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A Nature-Lover’s Guide to New Zealand

With the exciting news that New Zealand has once again opened its doors to international travelers, there’s no better time to explore this nature-lover’s paradise.

A Nature-Lover’s Guide to New Zealand

A Wealth of Natural Diversity

Ask Country Walkers President Timo Shaw about his home country of New Zealand, and his eyes will light up with delight. The landscapes of this island nation are delightfully diverse—with frosty alpine regions, rainforests, and golden sand beaches all within easy reach in a single day. Much of the region is sparsely developed—making it perfect for outdoor adventures and naturalist exploration. “People who live in urban areas can’t see stars like these,” says Timo Shaw, native New Zealander and President of Country Walkers. “In New Zealand, there’s low light pollution, and on a clear night, the stars are like diamonds scattered across black velvet. You can see the Milky Way and Southern Cross clearly shining through.”

A nation of adventurers, New Zealanders—often called “Kiwis”—have traveled extensively throughout their island nation during 2021 and kept many natural attractions healthy, active, and vibrant. And with the exciting news that New Zealand has once again opened its doors to international travelers, there’s no better time to explore this nature-lover’s paradise.

Exploring the Bush

New Zealand forests, known locally as the “bush,” are home to a large variety of unique flora and fauna. Popularized by New Zealand film director Peter Jackson with the Lord of the Rings trilogy, the moss-covered tree trunks and pristine mountain glens are world-renowned for their beauty. And during the last few years of limited tourism, the forest has been thriving. “It’s almost as if nature took a little rest in 2020,” says Jan Kirkpatrick, New Zealand resident and Country Walkers guide. “Now it’s refreshed and back in full bloom! The bush is bursting with color and the birds are more vibrant and active than ever.”

The bush is home to many species of native birds which thrive in this island environment with few natural predators. For example, you might see:

  • Fantail birds: at first glance, these little birds might seem quiet and unassuming—but boy are they active! Possessed of seemingly infinite energy, fantail birds soar through the air performing all manner of acrobatic loops and twirls. Sometimes referred to as the “bushman’s friend,” these insectivores love to keep people company as they walk through the bush. Human activity flushes insects from their hiding places—allowing these hungry little gymnasts to soar through the air, fanning their pleated tails to trap the insects.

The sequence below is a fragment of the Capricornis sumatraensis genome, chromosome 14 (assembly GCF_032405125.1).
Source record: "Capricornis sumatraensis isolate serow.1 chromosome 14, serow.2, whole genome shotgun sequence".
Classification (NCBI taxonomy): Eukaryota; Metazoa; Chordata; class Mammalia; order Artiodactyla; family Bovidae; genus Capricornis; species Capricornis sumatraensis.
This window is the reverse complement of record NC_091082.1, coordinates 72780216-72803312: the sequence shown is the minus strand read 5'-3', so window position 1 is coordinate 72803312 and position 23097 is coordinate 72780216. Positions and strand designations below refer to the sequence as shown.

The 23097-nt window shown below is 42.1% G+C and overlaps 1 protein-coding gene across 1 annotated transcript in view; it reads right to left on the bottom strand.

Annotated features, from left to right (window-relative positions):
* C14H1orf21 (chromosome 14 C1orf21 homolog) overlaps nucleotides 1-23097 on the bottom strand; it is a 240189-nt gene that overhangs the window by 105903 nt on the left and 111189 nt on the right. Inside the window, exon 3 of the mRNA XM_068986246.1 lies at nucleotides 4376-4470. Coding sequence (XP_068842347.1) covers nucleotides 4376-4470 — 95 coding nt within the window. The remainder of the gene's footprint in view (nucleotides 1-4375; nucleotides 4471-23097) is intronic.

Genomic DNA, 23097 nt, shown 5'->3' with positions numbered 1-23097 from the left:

• Tūī birds: these sonorous songsters have spectacular blue, green, and bronze plumage with a distinctive white tuft at the throat. With two sets of vocal cords, tūī are able to vocalize two sounds at the same time—making for a truly remarkable sunrise birdsong in the bush. Tūī birds are a species of honeyeater, and they especially love honeydew—a secretion produced by certain types of honey eating insects. Honeydew is typically on the trees during November and December—the perfect time to see this remarkable bird in action.
  • Kiwi and weka: One of New Zealand’s iconic birds, the kiwi is a unique and endangered creature. The only bird species to have nostrils at the end of its beak, the kiwi also has hair-like feathers, abbreviated wings, and marrow-filled bones—and is consequently flightless. Weka, another native New Zealand bird, looks very similar to the kiwi, although the two are not related. Weka are small, round, flightless birds with long beaks and big personalities. Curious to a fault, the cheeky weka won’t shy away from exploring human habitats and campsites. They are much more common than their famous neighbors, the kiwi, and are often mistaken for them.

Exploring the Coast

No trip to New Zealand’s South Island is complete without exploring the glorious sandy beaches and lagoons of the Abel Tasman Coast Track. This exceptional trail winds through lush coastal forests, opening to golden sand beaches lapped by the clear azure waters of the Tasman Sea. You might explore natural wonders such as Split Apple Rock—a granite sphere gradually cloven in two by the forces of wind and water. You may spot kekeno, native fur seals, sunning themselves on the rocks, or perhaps catch a glimpse of dolphin playing in the surf.

And what better way to explore the water than on a boat? During our guided boat tour of Kenepuru Sound, our local New Zealand ship captain shows you how to pull bushy strings of green lipped mussels out of the water—bristling with the shiny green shells characteristic of this prized shellfish. You’ll have the opportunity to sample freshly-shucked mussels there on the boat—accompanied by a glass of one of New Zealand’s superlative vintages. A true Kiwi experience!

New Direct Flights Make Travel Easier

Starting in July 2022, Air New Zealand has announced new direct flights to Auckland from Houston, with New York and Chicago coming this fall. “It’s always been a bit of an undertaking to travel around the world,” observes Timo Shaw, freshly returned from visiting family in Auckland. “But these new direct flights from the east coast and mid-west are going to make it much easier. Just hop on the plane, settle in for the night and wake up in New Zealand.”

If New Zealand is on your bucket list of Big Trip destinations, our Country Walkers Tour Consultants are eager to help! We’ll answer questions, point you in the right direction with optional activities, sight-seeing, or tour extensions that will help you reach your goals. Just a quick call to 855.445.5617 will put you in touch with an expert Tour Consultant who will be happy to help you build a plan that ticks every box.

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